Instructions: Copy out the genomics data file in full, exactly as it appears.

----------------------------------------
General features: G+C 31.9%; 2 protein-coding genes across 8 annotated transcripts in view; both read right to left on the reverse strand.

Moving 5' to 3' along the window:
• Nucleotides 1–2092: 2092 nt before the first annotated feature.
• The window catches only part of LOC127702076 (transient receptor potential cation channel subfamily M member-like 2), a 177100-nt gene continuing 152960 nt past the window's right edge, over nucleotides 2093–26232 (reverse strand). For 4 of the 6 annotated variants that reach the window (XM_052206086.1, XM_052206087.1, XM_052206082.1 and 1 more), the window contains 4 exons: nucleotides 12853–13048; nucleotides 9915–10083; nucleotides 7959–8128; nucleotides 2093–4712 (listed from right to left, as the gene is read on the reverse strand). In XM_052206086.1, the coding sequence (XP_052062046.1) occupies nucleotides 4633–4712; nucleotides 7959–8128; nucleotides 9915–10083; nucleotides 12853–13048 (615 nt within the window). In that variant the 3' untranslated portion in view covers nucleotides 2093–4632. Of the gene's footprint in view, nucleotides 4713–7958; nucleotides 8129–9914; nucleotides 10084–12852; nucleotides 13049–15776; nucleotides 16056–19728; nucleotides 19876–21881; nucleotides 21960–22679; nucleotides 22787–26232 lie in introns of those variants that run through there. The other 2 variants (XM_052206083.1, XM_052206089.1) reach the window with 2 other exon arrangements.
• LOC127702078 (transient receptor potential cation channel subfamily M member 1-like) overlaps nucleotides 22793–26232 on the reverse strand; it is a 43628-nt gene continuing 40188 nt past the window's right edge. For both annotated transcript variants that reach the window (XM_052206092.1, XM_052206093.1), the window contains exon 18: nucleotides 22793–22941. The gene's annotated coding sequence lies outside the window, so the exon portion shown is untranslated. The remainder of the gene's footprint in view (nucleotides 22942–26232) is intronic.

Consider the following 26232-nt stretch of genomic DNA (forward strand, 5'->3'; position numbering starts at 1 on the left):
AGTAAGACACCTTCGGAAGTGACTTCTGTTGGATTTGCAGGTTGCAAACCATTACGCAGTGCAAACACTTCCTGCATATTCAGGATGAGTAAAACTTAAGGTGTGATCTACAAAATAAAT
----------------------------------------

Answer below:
General features: G+C 31.9%; 2 protein-coding genes across 8 annotated transcripts in view; both read right to left on the reverse strand.

Moving 5' to 3' along the window:
• Nucleotides 1–2092: 2092 nt before the first annotated feature.
• The window catches only part of LOC127702076 (transient receptor potential cation channel subfamily M member-like 2), a 177100-nt gene continuing 152960 nt past the window's right edge, over nucleotides 2093–26232 (reverse strand). For 4 of the 6 annotated variants that reach the window (XM_052206086.1, XM_052206087.1, XM_052206082.1 and 1 more), the window contains 4 exons: nucleotides 12853–13048; nucleotides 9915–10083; nucleotides 7959–8128; nucleotides 2093–4712 (listed from right to left, as the gene is read on the reverse strand). In XM_052206086.1, the coding sequence (XP_052062046.1) occupies nucleotides 4633–4712; nucleotides 7959–8128; nucleotides 9915–10083; nucleotides 12853–13048 (615 nt within the window). In that variant the 3' untranslated portion in view covers nucleotides 2093–4632. Of the gene's footprint in view, nucleotides 4713–7958; nucleotides 8129–9914; nucleotides 10084–12852; nucleotides 13049–15776; nucleotides 16056–19728; nucleotides 19876–21881; nucleotides 21960–22679; nucleotides 22787–26232 lie in introns of those variants that run through there. The other 2 variants (XM_052206083.1, XM_052206089.1) reach the window with 2 other exon arrangements.
• LOC127702078 (transient receptor potential cation channel subfamily M member 1-like) overlaps nucleotides 22793–26232 on the reverse strand; it is a 43628-nt gene continuing 40188 nt past the window's right edge. For both annotated transcript variants that reach the window (XM_052206092.1, XM_052206093.1), the window contains exon 18: nucleotides 22793–22941. The gene's annotated coding sequence lies outside the window, so the exon portion shown is untranslated. The remainder of the gene's footprint in view (nucleotides 22942–26232) is intronic.

Consider the following 26232-nt stretch of genomic DNA (forward strand, 5'->3'; position numbering starts at 1 on the left):
AGTAAGACACCTTCGGAAGTGACTTCTGTTGGATTTGCAGGTTGCAAACCATTACGCAGTGCAAACACTTCCTGCATATTCAGGATGAGTAAAACTTAAGGTGTGATCTACAAAATAAAT